The Stump

Though Small In Number, Protesters Take Aim At Both Parties

Turnout for Monday's protest rally and march in downtown Tampa was much lower than expected and rain drenched the crowd. i i

Turnout for Monday's protest rally and march in downtown Tampa was much lower than expected and rain drenched the crowd. Becky Lettenberger/NPR hide caption

itoggle caption Becky Lettenberger/NPR
Turnout for Monday's protest rally and march in downtown Tampa was much lower than expected and rain drenched the crowd.

Turnout for Monday's protest rally and march in downtown Tampa was much lower than expected and rain drenched the crowd.

Becky Lettenberger/NPR

Organizers had predicted a turnout of thousands at a rally in a Tampa park Monday morning to protest Republican policies.

They ended up getting a better showing, as least early on, from the members of the media desperate to cover something — anything — on what was to have been the opening day of the Republican National Convention.

Gusty winds left over from tropical storm Isaac, a steady drizzle and canceled charter buses translated into fewer than 200 protesters ultimately taking to the streets to march to the convention site.

"I think people are apprehensive about the weather," said Angel Buechner, 39, a welfare rights organizer from Minneapolis who was wearing a t-shirt that read, "Time to Eat the Rich."

"But there are things other than the weather preventing us from excelling," she said, and, staying politely on message, adding: "Like Republicans."

Gaggles of bored bicycle police were posted at the four corners of grassy Perry Harvey Sr. Park and a helicopter hovered overhead while speakers ranging from union and peace activists, to immigrant and women rights activists worked to fire up the soggy crowd.

The messages largely focused on the effect of Washington policy on the middle class and poor, particularly in the areas of education and health care.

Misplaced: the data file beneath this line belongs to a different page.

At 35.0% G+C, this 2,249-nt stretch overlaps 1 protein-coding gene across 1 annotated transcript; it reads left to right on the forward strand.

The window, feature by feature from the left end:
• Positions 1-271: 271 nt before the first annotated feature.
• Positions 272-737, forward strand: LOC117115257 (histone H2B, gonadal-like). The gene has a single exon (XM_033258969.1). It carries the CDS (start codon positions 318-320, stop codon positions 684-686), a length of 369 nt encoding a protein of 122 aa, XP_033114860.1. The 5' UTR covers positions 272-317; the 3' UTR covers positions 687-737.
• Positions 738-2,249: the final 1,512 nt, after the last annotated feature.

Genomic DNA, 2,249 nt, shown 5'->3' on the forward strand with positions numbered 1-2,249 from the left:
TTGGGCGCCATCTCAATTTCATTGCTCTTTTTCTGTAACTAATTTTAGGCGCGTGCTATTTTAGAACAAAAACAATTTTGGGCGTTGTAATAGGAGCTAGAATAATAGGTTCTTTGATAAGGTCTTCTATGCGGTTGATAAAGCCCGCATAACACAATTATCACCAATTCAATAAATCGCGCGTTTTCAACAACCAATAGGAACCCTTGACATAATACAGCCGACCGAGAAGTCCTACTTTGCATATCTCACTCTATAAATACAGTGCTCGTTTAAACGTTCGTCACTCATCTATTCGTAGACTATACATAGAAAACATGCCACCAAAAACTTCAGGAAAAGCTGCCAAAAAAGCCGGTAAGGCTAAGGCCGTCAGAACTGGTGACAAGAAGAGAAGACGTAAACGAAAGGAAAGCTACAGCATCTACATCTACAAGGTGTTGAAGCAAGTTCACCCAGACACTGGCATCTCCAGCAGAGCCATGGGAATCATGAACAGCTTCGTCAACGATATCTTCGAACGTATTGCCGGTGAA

"We're trying to build someone above any political party because equality should be above political parties," said Jonathan Alingu, 24, an economics major at the University of Central Florida and a student labor activist.

The sharpest rhetoric came from Green Party vice presidential candidate Cheri Honkala, who extended her message to the Obama administration, too.

"Don't go vote for the goddamn less of two evils," she said. "The hell with our corporate dominated parties."

"Tunisia," she said, "can happen in America." It was in Tunisia, after a desperate man set himself afire, that the Arab Spring uprisings began.

As volunteers passed plastic buckets for donations, Michela Martinazzi, 20, a University of Florida student, talked about why Obama is only marginally more popular with the left-wing coalition that refers to itself as the 99 percent.

Michela Martinazzi, 20, a University of Florida student, was among the protesters. i i

Michela Martinazzi, 20, a University of Florida student, was among the protesters. Becky Lettenberger/NPR hide caption

itoggle caption Becky Lettenberger/NPR
Michela Martinazzi, 20, a University of Florida student, was among the protesters.

Michela Martinazzi, 20, a University of Florida student, was among the protesters.

Becky Lettenberger/NPR

"President Obama ran a campaign based on promises in 2008, and he made us all hopeful," she said. "But he has disappointed."

Will she vote in the fall?

"Unfortunately," said Martinazzi, an art history and French major, "I'm going to have to vote for Obama. At least he's not trying to defund Planned Parenthood and take away choice."

She said, however, the protesters next week will head to Charlotte, and turn their focus to the Democrats, and Obama.

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